I am also proposing a focus on educators. Last session, the Legislature and I worked together to pass historic educator effectiveness reforms. These reforms establish the backbone against which we will evaluate not only the success of educators and schools, but of ourselves as well. No one single group bears the burden of moving our state’s education system forward. We must therefore continue the implementation of this system while also recognizing the need to give teachers the tools they need to meet the new standards. My budget includes a significant investment in teacher development and effectiveness training dollars to do just that.

This legislative session, it’s vital that we focus on our students and teachers — they are my most important priority. Of course, there are other matters to consider. We must be vigilant in protecting our fragile economic recovery and continue to work hard to create jobs in our state.

I am optimistic that by working together, we can make great progress toward ensuring the promise of opportunity for all Nevadans.

Brian Sandoval is the 29th governor of the state of Nevada.

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  1. Governor Sandoval is absolutely right by putting children and their educations first in the state of Nevada's budget priorities. Children are our most precious resource and the more that we do to encourage, support, and teach them to be productive citizens in the future, the better we will become.


  2. Way to gloss over so many problems without actually offering a single solution that will fix them. The truth is that only increased funding will fix these problems and he has already stated that he is opposed to actually funding any solutions that data proves will fix them. We need $175 million for ELL funding, we currently offer $0, and he's stated he support less than $10 million.

    Governor Sandoval made it perfectly clear he's unwilling to negotiate across the aisle in 2011, but he somehow thinks people should just believe that he has citizens as his core interest even though he's worked tirelessly to fortify mining corporations' profits and to give sweetheart deals to other corporations looking to exploit workers for personal profits?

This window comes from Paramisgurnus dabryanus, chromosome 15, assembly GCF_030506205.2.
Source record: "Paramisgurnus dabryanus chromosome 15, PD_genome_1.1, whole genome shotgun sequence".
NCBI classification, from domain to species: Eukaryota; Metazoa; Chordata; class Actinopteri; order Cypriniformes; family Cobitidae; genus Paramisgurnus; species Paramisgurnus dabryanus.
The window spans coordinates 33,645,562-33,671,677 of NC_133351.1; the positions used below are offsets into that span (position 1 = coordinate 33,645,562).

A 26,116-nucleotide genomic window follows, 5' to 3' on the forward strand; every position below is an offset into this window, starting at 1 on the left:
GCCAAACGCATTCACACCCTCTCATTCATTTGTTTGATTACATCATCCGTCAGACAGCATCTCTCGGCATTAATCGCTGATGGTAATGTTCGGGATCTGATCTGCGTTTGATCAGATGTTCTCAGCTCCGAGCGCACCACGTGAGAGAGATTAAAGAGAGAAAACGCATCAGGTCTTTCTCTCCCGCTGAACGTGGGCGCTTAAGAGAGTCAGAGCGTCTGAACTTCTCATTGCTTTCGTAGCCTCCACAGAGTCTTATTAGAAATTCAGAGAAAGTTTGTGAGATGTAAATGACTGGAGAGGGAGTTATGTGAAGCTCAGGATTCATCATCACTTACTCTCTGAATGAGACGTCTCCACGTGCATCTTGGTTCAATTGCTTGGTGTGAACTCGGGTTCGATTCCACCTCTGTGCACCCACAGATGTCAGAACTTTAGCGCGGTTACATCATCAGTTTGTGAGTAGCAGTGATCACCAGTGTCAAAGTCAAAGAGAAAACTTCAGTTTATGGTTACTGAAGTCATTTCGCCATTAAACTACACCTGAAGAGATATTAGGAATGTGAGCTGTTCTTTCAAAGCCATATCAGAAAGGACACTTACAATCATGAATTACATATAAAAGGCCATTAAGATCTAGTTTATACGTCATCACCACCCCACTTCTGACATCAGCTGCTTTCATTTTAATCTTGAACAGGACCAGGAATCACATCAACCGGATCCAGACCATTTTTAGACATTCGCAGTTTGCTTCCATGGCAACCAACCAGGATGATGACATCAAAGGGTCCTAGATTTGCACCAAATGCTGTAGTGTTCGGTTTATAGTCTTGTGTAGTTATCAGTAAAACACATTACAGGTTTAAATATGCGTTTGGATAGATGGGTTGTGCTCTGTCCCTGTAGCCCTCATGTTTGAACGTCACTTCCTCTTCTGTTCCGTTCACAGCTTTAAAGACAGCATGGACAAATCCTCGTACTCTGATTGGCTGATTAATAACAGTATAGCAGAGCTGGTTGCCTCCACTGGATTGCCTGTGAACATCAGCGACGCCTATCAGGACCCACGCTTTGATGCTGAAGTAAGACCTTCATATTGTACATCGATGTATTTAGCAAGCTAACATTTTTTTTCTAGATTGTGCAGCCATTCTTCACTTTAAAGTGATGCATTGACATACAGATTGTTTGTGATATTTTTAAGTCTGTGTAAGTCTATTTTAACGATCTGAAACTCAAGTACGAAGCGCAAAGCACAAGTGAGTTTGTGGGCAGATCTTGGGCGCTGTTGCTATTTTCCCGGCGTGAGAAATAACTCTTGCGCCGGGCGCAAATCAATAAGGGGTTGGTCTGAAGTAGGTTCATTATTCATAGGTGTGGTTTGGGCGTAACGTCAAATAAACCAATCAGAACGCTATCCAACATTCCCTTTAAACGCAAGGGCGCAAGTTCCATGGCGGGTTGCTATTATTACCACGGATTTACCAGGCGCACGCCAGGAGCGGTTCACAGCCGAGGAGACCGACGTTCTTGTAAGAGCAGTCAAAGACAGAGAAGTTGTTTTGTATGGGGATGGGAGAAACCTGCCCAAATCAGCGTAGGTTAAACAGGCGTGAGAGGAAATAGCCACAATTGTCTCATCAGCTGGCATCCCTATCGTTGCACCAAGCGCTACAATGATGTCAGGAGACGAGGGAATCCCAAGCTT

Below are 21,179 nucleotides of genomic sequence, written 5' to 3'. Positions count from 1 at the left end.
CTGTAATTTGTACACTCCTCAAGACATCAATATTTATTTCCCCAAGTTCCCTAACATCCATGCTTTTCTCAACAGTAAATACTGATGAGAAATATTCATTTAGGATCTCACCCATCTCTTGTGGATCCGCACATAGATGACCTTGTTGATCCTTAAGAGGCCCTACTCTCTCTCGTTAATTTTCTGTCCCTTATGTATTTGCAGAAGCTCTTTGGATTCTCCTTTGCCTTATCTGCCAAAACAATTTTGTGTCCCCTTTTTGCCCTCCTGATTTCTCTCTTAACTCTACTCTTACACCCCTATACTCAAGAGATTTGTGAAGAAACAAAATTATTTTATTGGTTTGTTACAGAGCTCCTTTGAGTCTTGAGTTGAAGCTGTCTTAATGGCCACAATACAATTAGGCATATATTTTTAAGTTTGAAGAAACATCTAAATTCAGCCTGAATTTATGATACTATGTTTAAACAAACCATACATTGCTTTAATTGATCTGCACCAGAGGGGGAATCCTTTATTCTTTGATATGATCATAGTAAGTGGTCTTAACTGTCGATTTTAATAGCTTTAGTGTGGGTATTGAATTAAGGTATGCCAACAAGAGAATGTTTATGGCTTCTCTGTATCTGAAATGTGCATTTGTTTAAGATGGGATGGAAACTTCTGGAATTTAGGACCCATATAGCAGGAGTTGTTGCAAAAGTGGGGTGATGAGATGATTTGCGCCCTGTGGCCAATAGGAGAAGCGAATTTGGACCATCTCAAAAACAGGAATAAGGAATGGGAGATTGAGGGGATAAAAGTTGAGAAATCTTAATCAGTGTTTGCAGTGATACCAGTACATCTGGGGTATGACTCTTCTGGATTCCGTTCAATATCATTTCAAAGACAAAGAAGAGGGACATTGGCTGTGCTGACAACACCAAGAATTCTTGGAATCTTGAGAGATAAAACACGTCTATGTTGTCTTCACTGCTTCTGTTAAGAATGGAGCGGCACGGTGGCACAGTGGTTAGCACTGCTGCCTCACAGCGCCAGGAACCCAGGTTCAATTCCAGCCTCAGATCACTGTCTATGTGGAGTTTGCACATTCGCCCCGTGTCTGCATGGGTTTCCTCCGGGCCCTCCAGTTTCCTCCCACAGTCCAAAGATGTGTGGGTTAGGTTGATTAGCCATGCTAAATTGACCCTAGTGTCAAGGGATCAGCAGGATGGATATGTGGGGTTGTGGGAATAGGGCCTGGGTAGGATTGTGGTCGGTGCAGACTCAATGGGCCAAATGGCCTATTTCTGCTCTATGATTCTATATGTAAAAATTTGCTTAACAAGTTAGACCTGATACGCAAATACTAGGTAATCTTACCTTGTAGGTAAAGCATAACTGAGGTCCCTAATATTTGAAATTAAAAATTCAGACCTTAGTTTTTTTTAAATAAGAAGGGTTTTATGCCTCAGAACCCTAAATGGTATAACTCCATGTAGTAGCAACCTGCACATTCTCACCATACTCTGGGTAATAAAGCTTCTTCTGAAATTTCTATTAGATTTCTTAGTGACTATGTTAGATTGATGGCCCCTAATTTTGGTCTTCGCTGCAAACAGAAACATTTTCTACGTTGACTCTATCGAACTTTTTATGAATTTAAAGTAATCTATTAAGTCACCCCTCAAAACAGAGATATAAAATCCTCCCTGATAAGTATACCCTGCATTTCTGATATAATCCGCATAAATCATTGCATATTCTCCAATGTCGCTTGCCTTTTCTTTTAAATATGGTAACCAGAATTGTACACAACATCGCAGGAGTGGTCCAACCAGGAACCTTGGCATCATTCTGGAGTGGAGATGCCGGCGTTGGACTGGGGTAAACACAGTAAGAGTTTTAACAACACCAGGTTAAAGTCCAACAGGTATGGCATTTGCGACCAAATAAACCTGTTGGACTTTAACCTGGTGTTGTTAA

The Sandoval strategy is to do nothing, say you support everything, and hope they vote for your reelection. Nevada citizens need to be smart enough to not buy the wizard behind the curtain act.

  3. Since I am actually in the educational trenches, please consider my "revenue-neutral" suggestion: put ENforcement teeth in the taxpayer funded, yearly administrated, Nevada public schools, "PARENT/TEACHER/STUDENT INVOLVEMENT ACCORD".

    Last legislative session, Lawmakers enacted laws to make administrators and teachers accountable with a new evaluation system. You cannot possibly isolate the vital roles the parents, caregivers, and students play in their own outcomes with education.

    We already have available an ENforcement system, through administrators, school counselors, truant officers, school police, office clerks, and the juvenile justice system. So let's EMPOWER them!

    Only until all parties are involved, will any meaningful and effective outcome happen. It will take great courage and a backbone to address and hold accoutable and liable, the parent, a child's first and lifelong teacher. Also, children must be held accountable for their action or inaction in regards to their own enlightenment and formal education. The current standard is simply whether or not they graduate. Waiting for that time does not and will not serve them very well. Our economy continues to suffer because of it. The lives of thousands of young people lie in the support they are given on the road to graduate, and that includes support from the parent/caregiver AND the educational system.

    But what happens when the child refuses to study and practice what they have learned? Or when there are chronic problems with a child's emotional state or physical state coming TO school from their home? There are many educators there wanting to help, but whose hands are tied. Lawmakers need to address this.

    Blessings and Peace Respectfully,
    Star Ali Mistriel